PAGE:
Pour your melted and cooled butter around the edges of the mix in the bowl so you don’t knock the air out of the mix. With a rubber spatula, fold the butter into the eggs carefully making sure to get it off the bottom of the bowl. Once that is just incorporated, add the flour the same way around the edges of the bowl. You can add half of the flour first and fold it in a little then add the second half if you need to. Gently fold the flour in, making sure to get all the lumps out. When that is smooth and uniform, pour equal amounts into the lined cake pans and bake about 20 minutes or until it smells done and a knife or toothpick in the middle comes out clean. The sponge should be springy to the touch. Let the cakes cool on a wire rack completely.
To make the pecan praline, you need to make a dry caramel. Pour the sugar evenly in a medium size pan over low heat and allow the sugar to melt. It will seem like nothing is happening but suddenly it will start to melt. Try not to touch it too much until it is all melted. When it is a nice dark color and smells like bitter caramel, quickly toss in your pecans and give a few quick stirs with a wooden spoon or spatula (do NOT use rubber because it will melt) and pour onto a silpat or a greased baking tray. When cooled completely, break up the toffee into small chunks and blitz in a food processor or blender attachment of a stick blender (or even a regular blender) until it’s the consistency of breadcrumbs.
For the buttercream, put the butter and powdered sugar in a mixing bowl and whisk or beat with a hand mixer on high for a few minutes until it’s pale and fluffy. Toss in the lime zest and add juice to taste. If the frosting gets too thin add a little bit more sugar to bring it back to the right consistency.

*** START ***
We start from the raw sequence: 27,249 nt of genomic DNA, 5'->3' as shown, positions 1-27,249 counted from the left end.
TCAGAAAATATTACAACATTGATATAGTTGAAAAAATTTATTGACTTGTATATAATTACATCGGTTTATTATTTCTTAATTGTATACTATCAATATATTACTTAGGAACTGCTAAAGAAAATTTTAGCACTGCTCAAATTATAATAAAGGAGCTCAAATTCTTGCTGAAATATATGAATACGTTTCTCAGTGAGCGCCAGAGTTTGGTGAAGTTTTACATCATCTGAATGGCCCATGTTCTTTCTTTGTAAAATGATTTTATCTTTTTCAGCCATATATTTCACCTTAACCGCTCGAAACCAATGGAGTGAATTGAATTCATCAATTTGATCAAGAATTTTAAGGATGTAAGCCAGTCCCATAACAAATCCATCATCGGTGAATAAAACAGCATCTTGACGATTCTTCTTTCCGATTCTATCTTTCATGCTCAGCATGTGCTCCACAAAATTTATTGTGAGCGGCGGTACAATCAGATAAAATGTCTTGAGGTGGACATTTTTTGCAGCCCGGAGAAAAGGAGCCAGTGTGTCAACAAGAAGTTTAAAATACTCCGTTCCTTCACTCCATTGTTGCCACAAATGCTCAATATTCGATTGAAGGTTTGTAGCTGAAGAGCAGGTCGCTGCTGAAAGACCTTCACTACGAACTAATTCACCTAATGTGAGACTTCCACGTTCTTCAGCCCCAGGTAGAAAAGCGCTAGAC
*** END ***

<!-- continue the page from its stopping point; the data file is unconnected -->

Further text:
Trim the tops of the cake rounds slightly to allow the sugar syrup to soak in easier. Eat the trimmings (because they’re delicious.) Brush on a layer of white rum first, then brush on a generous layer of the sugar syrup until both halves have a good amount on. (Boozy cake is a good cake.) With a palette knife, put a small blob of buttercream on the base of your pedestal to secure the cake and drop the first layer onto it, syrup soaked side up. Spread on a nice layer of your lime buttercream and add the second sponge layer syrup-side down so the top of the cake is square and flat. Cover the sides with a thin layer of buttercream and give the top the same amount you gave the middle.
When the top is smooth and flat, cover the sides with the pecan praline. There’s no sexy way to do it, just flatten handfuls of it to the side of the cake. To reduce potential mess, have your pedestal standing in a baking tray. When finished, section the top of the cake into 8 equal wedges with the back of a knife. Add a lime wedge atop each section along with any large chunks of praline you saved from blitzing. Squeeze the wedge of lime over your piece before eating for added punch.
If you only want to make a six-inch version, simply cut the recipe in half and use two six-inch cake tins.
Adapted from Lorraine Pascal’s Baking Made Easy